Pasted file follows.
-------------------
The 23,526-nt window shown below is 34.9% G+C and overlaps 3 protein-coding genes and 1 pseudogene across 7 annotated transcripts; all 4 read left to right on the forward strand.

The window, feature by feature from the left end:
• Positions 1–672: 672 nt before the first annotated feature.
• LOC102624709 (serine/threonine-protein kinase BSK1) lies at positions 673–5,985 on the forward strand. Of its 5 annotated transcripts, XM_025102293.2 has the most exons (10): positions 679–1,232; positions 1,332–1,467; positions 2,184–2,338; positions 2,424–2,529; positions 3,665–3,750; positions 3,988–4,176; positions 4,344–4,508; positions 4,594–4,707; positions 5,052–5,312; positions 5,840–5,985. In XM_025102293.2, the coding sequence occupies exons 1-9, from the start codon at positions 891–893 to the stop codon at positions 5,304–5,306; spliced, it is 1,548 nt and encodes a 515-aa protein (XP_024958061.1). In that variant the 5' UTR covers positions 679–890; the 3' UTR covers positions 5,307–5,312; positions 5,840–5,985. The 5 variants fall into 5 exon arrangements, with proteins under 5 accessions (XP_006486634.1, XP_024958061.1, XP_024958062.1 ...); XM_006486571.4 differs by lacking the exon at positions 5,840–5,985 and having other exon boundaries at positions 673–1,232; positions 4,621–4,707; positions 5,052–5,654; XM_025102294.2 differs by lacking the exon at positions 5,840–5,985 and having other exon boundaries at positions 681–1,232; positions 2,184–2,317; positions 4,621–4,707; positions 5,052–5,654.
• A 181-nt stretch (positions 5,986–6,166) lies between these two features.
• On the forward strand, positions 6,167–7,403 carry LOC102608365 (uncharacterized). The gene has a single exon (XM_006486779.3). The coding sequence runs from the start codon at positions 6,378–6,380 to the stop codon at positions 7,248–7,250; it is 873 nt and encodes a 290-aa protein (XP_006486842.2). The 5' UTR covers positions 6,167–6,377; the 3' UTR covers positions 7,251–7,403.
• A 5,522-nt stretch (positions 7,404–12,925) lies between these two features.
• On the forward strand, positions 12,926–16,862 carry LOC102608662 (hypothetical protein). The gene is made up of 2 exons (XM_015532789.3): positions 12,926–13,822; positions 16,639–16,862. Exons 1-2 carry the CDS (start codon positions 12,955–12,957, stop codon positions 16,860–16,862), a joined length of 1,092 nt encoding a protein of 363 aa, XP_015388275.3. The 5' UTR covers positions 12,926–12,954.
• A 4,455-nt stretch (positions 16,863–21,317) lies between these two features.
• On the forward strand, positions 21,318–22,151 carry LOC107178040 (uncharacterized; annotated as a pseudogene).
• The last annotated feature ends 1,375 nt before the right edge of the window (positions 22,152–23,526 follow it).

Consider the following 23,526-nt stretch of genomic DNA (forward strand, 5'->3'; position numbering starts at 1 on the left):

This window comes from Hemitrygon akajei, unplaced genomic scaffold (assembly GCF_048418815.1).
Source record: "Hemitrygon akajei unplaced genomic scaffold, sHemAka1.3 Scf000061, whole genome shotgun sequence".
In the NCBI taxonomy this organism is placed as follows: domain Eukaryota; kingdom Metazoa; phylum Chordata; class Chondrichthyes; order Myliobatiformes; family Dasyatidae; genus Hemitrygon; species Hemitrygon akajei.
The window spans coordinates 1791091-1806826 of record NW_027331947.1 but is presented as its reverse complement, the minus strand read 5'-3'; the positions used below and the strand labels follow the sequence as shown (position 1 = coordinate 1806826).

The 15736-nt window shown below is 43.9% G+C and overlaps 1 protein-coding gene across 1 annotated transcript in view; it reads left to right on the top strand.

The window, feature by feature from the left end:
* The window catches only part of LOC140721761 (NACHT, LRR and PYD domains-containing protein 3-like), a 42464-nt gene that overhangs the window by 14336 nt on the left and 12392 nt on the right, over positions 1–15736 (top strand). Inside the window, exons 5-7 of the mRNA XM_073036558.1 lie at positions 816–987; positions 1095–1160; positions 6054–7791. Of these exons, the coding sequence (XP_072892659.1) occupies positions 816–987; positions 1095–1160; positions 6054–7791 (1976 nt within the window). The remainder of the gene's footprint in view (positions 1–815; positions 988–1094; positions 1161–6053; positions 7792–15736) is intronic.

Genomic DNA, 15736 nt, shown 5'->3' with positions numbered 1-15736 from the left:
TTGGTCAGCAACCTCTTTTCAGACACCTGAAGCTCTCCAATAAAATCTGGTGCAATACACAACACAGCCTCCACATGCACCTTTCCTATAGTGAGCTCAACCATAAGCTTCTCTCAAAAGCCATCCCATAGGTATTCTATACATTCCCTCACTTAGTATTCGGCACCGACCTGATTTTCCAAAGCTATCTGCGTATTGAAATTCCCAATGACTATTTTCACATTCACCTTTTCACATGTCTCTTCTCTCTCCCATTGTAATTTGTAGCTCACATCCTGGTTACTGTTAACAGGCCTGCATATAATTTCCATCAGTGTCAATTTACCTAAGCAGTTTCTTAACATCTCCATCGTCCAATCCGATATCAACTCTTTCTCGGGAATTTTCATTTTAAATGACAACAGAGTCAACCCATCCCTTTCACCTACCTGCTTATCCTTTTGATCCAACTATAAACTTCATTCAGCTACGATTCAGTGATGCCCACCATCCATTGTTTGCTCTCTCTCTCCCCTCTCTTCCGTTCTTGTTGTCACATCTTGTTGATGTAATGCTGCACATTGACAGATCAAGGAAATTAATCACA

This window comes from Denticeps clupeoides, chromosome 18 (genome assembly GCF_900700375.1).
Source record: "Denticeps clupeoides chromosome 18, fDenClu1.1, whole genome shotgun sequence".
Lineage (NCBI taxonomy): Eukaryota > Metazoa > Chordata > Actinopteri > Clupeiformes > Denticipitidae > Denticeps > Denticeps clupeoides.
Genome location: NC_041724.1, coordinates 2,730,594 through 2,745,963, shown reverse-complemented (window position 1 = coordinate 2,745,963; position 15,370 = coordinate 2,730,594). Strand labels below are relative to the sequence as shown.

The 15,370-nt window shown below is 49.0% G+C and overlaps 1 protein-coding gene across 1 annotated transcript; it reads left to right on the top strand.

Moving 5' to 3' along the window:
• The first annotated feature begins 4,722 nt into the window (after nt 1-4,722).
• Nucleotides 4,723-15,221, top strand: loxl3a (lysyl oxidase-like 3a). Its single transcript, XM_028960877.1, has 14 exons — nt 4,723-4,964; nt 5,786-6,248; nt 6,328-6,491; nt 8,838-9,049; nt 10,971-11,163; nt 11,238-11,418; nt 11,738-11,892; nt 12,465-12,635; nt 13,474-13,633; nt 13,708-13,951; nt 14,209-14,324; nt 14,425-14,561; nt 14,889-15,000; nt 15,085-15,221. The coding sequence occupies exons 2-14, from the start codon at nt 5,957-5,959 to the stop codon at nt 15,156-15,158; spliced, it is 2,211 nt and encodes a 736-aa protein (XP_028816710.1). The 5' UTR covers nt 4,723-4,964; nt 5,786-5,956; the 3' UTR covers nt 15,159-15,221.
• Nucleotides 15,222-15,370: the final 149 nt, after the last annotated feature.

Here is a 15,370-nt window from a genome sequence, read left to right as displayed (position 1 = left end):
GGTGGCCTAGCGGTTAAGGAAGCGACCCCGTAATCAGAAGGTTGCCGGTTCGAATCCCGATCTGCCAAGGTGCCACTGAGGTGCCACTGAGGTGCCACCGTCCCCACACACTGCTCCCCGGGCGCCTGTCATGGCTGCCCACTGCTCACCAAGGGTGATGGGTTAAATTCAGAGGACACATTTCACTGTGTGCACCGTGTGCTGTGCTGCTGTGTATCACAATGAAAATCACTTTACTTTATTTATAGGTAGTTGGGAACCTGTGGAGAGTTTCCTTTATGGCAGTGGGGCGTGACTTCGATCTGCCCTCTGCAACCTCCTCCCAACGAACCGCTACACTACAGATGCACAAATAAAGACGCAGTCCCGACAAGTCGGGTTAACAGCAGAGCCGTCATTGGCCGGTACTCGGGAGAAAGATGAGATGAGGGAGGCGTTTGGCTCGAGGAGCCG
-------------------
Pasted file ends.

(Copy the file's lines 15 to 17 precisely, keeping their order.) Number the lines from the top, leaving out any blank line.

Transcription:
In the NCBI taxonomy this organism is placed as follows: domain Eukaryota; kingdom Metazoa; phylum Chordata; class Chondrichthyes; order Myliobatiformes; family Dasyatidae; genus Hemitrygon; species Hemitrygon akajei.
The window spans coordinates 1791091-1806826 of record NW_027331947.1 but is presented as its reverse complement, the minus strand read 5'-3'; the positions used below and the strand labels follow the sequence as shown (position 1 = coordinate 1806826).

The 15736-nt window shown below is 43.9% G+C and overlaps 1 protein-coding gene across 1 annotated transcript in view; it reads left to right on the top strand.